GEOG 571
Intelligence Analysis, Cultural Geography, and Homeland Security

6.6 Caveats and limitations


Reading the landscape can be an informative exercise, but it comes with some caveats. First, it is important to bear in mind that while specific features of any given cultural landscape may be the result of a single individual’s decisions, landscapes in general are the accumulation of long histories of building, policy, zoning, and active use by humans.

We can think of landscapes, therefore, as similar to palimpsests — ancient manuscripts on which the original writing has been scraped away and the base material has been reused; traces of the original writing remain.

The image shows two pages of a book, opened to lay flat and sewn down the middle. Text and drawings line the pages in two columns that run across the width of the open pages. Faint marks of earlier writing run perpendicular to the newer text.
Fig. 6.23: A page from the Archimedes Palimpsest. Notice how traces of the original text remain visible.

We often overlook traces of older landscape features — electrical boxes that once controlled stop lights that are no longer there, altered brickwork or stonework where windows or doors have been added or removed, random paving stones leading to empty lots, or inscriptions that reflect a building’s original use (as in figure 6.24 below). Yet these are clues to the site’s history.

The image shows an urban intersection. The focus of the image is a building standing on the corner: a boxy three-story edifice faced in light colored stone. A metal canopy covers the first story as part of a portico that lines the street. Just above the canopy is an inscription that reads “STATE OF NEW YORK NATIONAL BANK,” and just above that, an American flag hangs from a pole.
Fig. 6.24: Cultural landscape as palimpsest. The building in this photo is currently the home to the Hotel Kinsley, a new, upscale boutique hotel. The building was originally a bank, as we can tell from the inscription. The metal canopy was added in the 1970s.
Credit: Cristopher Livecchi © Penn State University is licensed under CC BY-NC-SA 4.0.

Second, it is imperative to understand any given landscape within the broader context of the place. Each landscape is part of a broader system, and it is useful to understand how that landscape reflects or differs from other parts of the place in which it is situated. For example, Academy Green’s situation in the liminal space between neighborhoods makes it one that is less frequently policed than other parts of the city, and its proximity to major streets that connect City Hall and the Ulster County administrative offices make it a strategic rallying point.

Consequently, while we may look to particular features as clues to some aspect of the landscape, we always have to consider that landscape within its broader cultural, geographical, and historical context (see Schein, 1997). An in-depth analysis of the landscape accepts the visual reading as both an initial assessment and a starting point for further research.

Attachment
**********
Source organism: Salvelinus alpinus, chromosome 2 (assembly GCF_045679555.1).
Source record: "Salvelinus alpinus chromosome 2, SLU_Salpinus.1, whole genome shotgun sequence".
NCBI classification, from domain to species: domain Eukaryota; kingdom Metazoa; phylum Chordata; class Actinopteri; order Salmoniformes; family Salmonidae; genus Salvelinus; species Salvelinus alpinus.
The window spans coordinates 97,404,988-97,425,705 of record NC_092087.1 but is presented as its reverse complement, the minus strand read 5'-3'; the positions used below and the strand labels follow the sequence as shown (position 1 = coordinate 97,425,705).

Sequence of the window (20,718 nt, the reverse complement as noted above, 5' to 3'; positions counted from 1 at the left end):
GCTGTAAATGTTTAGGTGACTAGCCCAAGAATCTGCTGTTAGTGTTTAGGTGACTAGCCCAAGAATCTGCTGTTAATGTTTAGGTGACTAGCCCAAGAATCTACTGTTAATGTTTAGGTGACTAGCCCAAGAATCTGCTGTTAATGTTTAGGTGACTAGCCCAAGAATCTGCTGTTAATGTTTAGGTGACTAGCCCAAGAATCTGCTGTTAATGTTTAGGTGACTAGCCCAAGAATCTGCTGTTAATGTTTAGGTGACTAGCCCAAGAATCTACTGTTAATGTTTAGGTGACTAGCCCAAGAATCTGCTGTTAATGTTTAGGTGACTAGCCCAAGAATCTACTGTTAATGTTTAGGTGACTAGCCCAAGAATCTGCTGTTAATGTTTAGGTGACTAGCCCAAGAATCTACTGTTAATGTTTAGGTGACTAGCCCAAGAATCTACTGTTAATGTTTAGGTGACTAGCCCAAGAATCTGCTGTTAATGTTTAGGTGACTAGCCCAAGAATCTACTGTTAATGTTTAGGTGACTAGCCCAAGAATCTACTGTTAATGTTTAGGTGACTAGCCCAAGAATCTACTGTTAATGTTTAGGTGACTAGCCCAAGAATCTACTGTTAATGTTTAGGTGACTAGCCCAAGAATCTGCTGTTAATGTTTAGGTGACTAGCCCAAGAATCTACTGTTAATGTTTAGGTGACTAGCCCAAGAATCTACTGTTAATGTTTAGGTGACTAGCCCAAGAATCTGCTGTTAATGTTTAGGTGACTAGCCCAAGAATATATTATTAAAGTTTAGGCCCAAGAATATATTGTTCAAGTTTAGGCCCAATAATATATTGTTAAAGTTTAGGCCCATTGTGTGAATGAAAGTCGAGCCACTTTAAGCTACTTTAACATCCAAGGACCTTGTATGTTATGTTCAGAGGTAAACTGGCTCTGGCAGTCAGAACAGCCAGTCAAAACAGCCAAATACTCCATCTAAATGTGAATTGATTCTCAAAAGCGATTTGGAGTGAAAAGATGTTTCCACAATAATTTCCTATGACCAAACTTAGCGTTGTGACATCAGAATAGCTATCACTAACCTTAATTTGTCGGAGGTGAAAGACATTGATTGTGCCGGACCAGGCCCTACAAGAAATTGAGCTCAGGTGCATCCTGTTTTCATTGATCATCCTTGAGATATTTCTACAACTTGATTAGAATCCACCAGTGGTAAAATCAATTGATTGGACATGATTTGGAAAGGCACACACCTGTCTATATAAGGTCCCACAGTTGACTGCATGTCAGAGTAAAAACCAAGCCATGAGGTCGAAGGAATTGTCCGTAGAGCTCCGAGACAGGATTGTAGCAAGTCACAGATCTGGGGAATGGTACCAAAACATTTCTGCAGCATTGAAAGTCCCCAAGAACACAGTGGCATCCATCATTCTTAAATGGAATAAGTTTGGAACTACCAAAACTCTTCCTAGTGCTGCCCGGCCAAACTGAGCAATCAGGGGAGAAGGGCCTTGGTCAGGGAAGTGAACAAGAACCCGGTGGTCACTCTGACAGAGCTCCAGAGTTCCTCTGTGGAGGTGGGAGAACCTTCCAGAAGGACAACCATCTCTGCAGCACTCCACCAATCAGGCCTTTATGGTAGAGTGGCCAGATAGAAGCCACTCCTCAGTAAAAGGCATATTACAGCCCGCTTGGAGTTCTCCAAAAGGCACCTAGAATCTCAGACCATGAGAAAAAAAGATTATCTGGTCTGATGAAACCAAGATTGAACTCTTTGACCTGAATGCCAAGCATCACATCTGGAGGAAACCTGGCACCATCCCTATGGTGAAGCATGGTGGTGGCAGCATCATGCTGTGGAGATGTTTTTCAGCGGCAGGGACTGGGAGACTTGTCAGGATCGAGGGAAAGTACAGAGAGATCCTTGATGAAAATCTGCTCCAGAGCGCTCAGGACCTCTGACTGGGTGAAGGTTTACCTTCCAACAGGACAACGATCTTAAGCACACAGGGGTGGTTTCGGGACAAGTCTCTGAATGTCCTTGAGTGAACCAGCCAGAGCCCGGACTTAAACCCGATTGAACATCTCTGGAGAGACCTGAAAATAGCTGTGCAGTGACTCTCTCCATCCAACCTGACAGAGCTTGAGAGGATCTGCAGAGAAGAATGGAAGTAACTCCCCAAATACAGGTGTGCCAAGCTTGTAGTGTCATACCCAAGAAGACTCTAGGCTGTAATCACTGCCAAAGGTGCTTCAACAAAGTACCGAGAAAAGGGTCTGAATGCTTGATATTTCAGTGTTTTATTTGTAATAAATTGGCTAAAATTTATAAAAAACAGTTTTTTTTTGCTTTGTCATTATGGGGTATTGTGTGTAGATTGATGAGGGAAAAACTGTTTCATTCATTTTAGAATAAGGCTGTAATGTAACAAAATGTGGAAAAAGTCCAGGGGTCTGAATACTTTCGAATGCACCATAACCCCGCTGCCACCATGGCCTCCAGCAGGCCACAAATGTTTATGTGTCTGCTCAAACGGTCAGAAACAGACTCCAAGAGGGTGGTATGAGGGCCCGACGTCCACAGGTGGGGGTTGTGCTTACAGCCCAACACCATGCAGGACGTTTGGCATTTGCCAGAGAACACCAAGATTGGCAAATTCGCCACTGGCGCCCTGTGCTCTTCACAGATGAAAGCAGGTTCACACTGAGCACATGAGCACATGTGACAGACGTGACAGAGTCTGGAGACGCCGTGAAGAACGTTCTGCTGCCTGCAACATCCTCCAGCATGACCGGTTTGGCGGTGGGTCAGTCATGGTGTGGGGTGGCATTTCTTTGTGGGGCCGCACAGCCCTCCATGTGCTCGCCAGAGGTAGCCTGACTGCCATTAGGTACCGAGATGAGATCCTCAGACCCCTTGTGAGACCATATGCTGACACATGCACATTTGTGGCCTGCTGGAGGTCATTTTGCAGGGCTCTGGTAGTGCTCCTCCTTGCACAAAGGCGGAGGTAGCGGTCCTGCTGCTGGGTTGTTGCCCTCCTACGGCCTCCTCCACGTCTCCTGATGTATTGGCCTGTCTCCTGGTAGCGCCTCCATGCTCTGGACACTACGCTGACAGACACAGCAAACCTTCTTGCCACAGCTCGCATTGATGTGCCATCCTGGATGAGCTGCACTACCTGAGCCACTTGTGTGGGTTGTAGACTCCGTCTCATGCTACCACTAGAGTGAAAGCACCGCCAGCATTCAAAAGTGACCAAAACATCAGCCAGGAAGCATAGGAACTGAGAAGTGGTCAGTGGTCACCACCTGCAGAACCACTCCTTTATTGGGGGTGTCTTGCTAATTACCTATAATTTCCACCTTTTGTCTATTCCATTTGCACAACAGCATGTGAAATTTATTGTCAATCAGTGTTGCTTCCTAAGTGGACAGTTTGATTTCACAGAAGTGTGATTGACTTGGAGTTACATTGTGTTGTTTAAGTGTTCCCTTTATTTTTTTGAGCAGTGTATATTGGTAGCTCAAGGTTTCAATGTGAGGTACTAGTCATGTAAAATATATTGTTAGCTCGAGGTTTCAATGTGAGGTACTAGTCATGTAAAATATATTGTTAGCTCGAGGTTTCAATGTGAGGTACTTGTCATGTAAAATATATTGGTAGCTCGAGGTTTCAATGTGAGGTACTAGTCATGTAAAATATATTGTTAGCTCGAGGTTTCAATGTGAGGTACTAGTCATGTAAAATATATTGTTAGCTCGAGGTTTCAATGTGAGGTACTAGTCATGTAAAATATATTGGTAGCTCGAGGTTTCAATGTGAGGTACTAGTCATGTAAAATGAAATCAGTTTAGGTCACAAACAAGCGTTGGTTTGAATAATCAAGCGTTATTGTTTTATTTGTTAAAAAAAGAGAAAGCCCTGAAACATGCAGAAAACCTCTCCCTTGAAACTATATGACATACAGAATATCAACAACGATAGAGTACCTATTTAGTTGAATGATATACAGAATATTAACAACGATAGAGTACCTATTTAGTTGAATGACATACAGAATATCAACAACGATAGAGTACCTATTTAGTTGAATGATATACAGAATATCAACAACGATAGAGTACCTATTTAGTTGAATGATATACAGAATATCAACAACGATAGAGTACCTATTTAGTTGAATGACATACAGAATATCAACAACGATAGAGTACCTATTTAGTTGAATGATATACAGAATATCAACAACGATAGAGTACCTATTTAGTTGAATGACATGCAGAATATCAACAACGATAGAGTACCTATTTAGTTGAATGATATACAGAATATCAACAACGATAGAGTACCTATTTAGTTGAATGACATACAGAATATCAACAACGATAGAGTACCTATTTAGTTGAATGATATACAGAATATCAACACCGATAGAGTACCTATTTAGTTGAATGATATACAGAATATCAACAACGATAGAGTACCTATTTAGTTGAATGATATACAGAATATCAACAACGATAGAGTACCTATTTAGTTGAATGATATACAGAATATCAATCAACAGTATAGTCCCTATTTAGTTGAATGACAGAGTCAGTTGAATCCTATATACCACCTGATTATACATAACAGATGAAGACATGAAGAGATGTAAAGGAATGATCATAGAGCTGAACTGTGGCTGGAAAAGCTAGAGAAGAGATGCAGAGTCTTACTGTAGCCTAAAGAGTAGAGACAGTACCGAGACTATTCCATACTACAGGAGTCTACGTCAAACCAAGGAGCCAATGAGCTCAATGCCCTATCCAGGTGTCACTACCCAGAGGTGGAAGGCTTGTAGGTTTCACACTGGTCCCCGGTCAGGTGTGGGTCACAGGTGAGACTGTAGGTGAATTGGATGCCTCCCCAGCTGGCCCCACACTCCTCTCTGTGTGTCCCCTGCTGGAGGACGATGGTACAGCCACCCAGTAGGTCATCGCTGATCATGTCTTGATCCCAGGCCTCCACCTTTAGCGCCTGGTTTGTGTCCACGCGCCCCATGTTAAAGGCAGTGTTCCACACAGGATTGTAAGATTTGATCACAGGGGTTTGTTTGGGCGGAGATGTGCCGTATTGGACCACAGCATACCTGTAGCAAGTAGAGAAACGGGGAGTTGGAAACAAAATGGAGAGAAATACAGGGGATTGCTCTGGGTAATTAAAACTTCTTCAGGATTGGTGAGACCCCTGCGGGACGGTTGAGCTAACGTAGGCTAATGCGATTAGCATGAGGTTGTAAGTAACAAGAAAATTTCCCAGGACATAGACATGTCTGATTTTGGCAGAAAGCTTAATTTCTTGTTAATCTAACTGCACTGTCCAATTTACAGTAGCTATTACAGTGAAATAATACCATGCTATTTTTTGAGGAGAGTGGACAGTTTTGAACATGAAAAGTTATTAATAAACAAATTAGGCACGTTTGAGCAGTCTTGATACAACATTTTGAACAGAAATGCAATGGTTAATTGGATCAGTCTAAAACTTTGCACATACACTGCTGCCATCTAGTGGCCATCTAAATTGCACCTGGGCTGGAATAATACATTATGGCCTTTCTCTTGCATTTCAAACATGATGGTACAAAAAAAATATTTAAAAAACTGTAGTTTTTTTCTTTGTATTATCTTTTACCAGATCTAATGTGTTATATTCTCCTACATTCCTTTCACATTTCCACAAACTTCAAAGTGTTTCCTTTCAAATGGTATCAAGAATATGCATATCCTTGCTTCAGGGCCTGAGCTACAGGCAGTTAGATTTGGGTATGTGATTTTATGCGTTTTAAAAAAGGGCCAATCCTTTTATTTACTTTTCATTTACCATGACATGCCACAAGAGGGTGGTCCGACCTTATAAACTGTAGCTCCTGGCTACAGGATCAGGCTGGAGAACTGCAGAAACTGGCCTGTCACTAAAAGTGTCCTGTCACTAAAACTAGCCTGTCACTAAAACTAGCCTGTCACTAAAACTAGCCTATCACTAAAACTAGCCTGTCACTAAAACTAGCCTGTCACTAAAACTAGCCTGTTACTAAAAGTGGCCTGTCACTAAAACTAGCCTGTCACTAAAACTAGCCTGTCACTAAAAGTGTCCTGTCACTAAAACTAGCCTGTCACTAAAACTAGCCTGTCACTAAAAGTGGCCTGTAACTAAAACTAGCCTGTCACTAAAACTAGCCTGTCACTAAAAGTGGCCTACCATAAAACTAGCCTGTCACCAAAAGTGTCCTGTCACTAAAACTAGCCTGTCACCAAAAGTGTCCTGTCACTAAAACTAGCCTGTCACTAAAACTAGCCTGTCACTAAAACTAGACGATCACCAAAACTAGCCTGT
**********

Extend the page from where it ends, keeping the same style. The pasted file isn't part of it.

Third, not everything that is important to a location is visible within the landscape — in fact, whether by policy or by design, some landscapes have been painstakingly altered to conceal or minimize the visibility of certain features, such as sprinkler systems, phone lines, electrical lines, or their own construction. What’s visible is important, but it doesn’t always provide the whole story.

Fourth, all readings of the landscape are subjective, and individuals may emphasize different aspects of the landscape — in part, because their experiences and identities may have made them more attuned to noticing, identifying, or understanding certain features. Using the World Trade Center as an example, Morin demonstrates how a single landscape can be interpreted in a number of differing ways:

The attacks on the World Trade Center in New York City in September 2001 highlighted the vastly different meanings that that corporate landscape represented for observers at numerous scales and locations, both before and after the attacks: as emblem of technological ingenuity, modernity, progress, the success of global capitalism and democratic government, and certainly a new wave of American patriotism; to more decentred understandings — US political and economic vulnerability, anti-capitalism, a holy war waged against the USA, just desserts or a wake-up call for unjust American foreign policy and hegemony, and mourning and loss of loved ones and livelihoods in the New York area. The fact that these meanings and interpretations all co-existed simultaneously forced a recognition that not only could the same landscape carry vastly different meanings to different observers, but that the landscape itself was also a reference to a much larger set of social relationships, domestic and global, that required attention and contextualization. (2009, pp. 289-290)

Subjectivity in reading the landscape happens not only among individuals, but also within groups. Duncan and Duncan (1988) note the existence of “textual communities” — groups of people who share a reading or understanding of a given text; we might argue that identity groups, to some extent, can act as textual communities (bearing in mind, however, the multilayered nature of identity).


Duncan, J. and Duncan, N. (1988). (Re)reading the landscape. Environment & Planning D: Society and Space, 6(2), 117-126.

Morin, K. M. (2009). Landscape: Representing and interpreting the world. In N. J. Clifford, S. L. Holloway, S. P. Rice, and G. Valentine (Eds.), Key concepts in geography (pp. 286-299). Sage.